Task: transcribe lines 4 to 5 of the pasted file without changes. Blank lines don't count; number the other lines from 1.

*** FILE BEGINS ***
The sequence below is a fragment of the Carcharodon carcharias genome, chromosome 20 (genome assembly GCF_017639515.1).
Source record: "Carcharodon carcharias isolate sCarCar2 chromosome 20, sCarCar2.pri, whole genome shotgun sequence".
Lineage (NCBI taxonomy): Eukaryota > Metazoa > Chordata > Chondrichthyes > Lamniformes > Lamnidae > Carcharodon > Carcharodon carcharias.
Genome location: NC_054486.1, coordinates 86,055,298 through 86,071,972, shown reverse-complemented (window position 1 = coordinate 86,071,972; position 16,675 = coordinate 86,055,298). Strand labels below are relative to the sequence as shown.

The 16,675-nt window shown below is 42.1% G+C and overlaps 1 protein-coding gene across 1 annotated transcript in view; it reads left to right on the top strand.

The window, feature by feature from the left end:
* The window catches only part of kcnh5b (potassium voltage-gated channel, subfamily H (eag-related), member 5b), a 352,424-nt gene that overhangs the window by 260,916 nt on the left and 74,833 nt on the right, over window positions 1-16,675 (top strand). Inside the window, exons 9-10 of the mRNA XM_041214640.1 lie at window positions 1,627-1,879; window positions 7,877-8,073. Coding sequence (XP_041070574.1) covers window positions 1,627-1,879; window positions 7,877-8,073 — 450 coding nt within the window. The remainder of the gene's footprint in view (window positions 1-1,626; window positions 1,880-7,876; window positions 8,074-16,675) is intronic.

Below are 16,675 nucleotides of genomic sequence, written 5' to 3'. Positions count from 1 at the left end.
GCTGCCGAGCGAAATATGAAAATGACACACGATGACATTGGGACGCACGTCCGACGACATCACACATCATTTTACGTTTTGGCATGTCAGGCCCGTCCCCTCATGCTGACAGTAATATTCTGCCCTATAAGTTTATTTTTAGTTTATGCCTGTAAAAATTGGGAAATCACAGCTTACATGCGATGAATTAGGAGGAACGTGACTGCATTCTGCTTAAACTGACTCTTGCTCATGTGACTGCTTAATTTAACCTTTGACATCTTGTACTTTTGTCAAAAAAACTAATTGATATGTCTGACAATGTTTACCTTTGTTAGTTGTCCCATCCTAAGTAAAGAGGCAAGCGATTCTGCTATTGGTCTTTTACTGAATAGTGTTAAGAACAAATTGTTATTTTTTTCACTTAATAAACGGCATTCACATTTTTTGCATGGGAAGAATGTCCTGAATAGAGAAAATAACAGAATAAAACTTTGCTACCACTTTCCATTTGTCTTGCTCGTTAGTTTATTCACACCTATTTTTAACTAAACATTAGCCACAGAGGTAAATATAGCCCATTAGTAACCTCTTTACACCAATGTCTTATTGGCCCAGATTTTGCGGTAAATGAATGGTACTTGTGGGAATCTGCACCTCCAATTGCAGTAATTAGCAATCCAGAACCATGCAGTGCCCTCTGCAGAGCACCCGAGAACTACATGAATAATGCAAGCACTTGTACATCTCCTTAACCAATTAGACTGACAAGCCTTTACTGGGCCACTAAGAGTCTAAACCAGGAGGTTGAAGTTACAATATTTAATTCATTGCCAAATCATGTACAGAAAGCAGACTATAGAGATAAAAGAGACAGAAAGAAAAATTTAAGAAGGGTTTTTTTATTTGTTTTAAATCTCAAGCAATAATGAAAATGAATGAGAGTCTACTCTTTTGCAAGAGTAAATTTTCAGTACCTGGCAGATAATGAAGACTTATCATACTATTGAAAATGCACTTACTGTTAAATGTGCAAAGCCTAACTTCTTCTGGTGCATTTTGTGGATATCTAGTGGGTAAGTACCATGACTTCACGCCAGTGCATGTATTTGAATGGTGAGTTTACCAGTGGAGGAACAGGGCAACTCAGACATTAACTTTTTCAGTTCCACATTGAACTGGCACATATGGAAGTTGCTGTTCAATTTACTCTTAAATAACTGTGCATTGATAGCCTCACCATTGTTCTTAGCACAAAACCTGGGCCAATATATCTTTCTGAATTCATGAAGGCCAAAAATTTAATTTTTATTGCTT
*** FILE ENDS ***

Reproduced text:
Genome location: NC_054486.1, coordinates 86,055,298 through 86,071,972, shown reverse-complemented (window position 1 = coordinate 86,071,972; position 16,675 = coordinate 86,055,298). Strand labels below are relative to the sequence as shown.

The 16,675-nt window shown below is 42.1% G+C and overlaps 1 protein-coding gene across 1 annotated transcript in view; it reads left to right on the top strand.